Sockeye salmon are noted as being the best tasting salmon in all of Alaska. They are the number one targeted species for commercial fisherman with their rate of $1.00 or more per pound every year. But, this is not an article on how to catch sockeye salmon with a net. Fly fishing for sockeye salmon is also very popular and this article gives tips and advice for those anglers looking to target sockeye.
Sockeye salmon spawn in a lake or most spawn above a lake as part of their life cycle. Once the sockeye salmon hit their native spawning river, they usually only stop a few times to rest unlike the other salmon species. These salmon pretty much charge up the river in a migrating stupor that is an amazing sight to see. Just think what it must look like when over a million salmon swim by our shoreline hugging the bank on this migration that lasts weeks. It is truly a sight to see.
The month of August got underway with hordes of bright chrome chum salmon arriving on the tides daily still with some silver salmon in the mix right on schedule but definitely not a lot of them in our first week. Many rods were broken while fighting these huge chrome Calico salmon on the fly and conditions were setting up to be perfect with very normal or average temperatures for a nice change.
At the end of our 6th week, it was becoming very apparent that we might be on the verge of a great silver salmon run. On the last day of our 6th week, I had a 12 year old and his father down in the lowest portion of the river we fish. Both were novice fly anglers at the start of the week but by weeks end, they were literally doubling up on silvers and just having the time of their lives. With rain and wind in the forecast to start our 7th week, I knew we might experience what we call a “silver tsunami”. Well, yes, we sure did get that tsunami, and with all the silvers that were coming in the river, were even more bright chum salmon, although it was apparent that they were finally starting to slow down. The silvers were everywhere and fishing drift boat style was just a blast! We were having days on the fly for silvers that were as good as this river ever gets!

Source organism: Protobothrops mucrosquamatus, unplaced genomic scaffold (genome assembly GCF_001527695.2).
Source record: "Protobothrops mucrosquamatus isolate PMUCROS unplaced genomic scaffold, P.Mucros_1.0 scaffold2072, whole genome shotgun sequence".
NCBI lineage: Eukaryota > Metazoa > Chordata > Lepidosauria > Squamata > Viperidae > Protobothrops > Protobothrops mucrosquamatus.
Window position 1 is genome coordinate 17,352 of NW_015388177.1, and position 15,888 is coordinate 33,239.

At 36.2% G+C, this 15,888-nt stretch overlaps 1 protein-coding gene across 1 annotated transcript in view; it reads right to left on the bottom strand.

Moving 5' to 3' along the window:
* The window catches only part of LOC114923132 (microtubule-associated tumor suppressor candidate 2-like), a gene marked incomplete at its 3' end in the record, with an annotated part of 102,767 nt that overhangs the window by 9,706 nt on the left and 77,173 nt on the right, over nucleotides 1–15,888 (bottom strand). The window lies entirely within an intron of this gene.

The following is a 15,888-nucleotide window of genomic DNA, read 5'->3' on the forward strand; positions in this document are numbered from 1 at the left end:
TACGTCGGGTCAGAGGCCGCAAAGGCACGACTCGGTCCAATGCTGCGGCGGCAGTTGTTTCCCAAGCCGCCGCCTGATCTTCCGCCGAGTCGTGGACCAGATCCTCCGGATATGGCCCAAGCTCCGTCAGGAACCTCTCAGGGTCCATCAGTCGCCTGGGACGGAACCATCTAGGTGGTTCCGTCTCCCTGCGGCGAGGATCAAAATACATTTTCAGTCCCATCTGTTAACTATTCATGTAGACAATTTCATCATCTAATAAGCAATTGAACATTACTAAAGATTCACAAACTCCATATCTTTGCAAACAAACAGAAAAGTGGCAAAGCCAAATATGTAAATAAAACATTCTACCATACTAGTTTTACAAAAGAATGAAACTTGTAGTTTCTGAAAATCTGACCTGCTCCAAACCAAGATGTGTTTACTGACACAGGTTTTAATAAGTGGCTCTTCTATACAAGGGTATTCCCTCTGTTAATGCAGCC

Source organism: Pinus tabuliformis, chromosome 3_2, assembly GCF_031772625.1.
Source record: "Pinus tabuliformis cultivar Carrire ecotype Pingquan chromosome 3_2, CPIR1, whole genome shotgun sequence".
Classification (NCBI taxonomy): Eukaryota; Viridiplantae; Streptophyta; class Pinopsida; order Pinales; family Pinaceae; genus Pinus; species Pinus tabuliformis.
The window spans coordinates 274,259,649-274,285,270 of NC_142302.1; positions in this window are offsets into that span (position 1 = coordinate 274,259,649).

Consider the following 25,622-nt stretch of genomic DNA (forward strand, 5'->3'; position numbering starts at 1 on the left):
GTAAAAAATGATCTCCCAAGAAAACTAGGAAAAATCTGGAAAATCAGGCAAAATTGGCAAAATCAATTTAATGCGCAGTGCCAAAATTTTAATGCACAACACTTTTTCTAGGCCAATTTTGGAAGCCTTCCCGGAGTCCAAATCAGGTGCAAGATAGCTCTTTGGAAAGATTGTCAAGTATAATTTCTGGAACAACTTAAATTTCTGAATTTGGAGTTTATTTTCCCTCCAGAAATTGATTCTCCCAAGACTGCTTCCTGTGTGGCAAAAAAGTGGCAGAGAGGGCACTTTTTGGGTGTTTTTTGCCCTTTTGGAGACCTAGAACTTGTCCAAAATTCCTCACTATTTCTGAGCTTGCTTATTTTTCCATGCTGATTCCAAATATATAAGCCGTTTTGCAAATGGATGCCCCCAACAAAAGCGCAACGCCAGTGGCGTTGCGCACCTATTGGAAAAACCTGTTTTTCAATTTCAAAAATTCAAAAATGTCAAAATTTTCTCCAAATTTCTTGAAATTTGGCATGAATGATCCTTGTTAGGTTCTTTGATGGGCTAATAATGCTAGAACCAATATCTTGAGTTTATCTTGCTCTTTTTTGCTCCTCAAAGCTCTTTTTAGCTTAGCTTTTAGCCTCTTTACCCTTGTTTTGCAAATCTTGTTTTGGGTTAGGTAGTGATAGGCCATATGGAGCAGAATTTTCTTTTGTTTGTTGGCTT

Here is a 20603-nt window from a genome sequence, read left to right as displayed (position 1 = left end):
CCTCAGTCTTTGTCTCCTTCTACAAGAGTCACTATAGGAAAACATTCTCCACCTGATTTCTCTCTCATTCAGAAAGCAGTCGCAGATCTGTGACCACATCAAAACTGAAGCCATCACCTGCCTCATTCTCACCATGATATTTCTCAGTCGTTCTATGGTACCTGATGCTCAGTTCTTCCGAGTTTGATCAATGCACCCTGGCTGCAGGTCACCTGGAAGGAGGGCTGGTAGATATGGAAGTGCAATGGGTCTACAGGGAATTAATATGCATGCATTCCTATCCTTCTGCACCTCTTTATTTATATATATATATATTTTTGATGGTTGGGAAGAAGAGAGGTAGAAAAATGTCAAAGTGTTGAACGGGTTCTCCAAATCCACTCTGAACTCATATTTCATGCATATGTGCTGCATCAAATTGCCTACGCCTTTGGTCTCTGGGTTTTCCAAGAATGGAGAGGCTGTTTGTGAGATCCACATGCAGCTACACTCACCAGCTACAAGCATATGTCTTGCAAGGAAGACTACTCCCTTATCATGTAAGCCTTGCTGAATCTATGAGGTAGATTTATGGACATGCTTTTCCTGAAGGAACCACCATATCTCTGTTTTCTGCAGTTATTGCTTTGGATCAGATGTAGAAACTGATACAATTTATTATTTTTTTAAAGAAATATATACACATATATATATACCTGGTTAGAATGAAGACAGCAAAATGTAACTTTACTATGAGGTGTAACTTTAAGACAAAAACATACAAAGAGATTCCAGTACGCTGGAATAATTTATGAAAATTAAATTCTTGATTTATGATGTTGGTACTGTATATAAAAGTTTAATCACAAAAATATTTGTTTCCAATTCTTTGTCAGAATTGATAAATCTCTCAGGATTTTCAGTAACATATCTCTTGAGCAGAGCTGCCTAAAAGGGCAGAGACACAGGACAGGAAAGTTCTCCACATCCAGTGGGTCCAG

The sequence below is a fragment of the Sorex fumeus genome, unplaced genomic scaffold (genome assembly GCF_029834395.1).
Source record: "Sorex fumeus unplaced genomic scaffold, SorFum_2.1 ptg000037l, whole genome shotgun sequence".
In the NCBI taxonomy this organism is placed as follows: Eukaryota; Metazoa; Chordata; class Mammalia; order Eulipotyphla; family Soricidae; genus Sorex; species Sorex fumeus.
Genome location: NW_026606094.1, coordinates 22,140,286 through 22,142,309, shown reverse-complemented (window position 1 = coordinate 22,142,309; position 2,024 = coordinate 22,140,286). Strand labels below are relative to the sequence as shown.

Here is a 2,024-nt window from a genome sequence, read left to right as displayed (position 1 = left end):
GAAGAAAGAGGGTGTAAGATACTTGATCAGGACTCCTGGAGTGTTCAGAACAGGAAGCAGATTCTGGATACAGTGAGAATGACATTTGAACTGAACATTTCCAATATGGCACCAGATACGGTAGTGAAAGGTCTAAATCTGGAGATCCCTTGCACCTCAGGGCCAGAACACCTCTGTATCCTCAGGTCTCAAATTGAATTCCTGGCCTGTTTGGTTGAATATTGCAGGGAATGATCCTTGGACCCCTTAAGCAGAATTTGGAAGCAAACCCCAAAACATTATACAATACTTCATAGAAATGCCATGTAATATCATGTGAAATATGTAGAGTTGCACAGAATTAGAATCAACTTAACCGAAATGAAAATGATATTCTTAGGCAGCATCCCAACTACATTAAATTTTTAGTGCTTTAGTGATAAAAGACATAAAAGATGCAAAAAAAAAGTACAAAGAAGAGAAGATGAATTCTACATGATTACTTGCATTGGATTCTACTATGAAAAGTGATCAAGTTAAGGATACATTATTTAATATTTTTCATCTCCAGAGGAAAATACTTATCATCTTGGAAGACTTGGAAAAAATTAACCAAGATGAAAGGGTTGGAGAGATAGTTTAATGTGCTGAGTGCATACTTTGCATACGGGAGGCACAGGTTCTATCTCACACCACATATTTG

Spey fishing has really grown in the past several years to become a much more “normal” way of fishing in the US. It is even being used anywhere there is a current and swinging flies is a key. We encourage our guests to take a break from traditional fly fishing and give spey fishing for salmon a try…and one of our fishing guides even targets snook in Florida near bridges and jetties on the spey rod!
Why has Spey fishing grown? The spey rod has grown so much in the US, well, because it works! It works with a lot less effort, and if swinging flies is the best method for your targeted species, then spey fishing is just the ticket. The line technology has evolved a lot in the recent past as well. This is also a huge contributing factor to the techniques popularity. The newer “compact Skagit’s” are really making a huge difference in the fly-fishing industry. These large, short heads attached to the running line make roll casting much easier and more powerful. Yes, power! You can actually spey cast and shoot line even further from a roll cast than one can do with a tradition single hand rod utilizing a double haul method.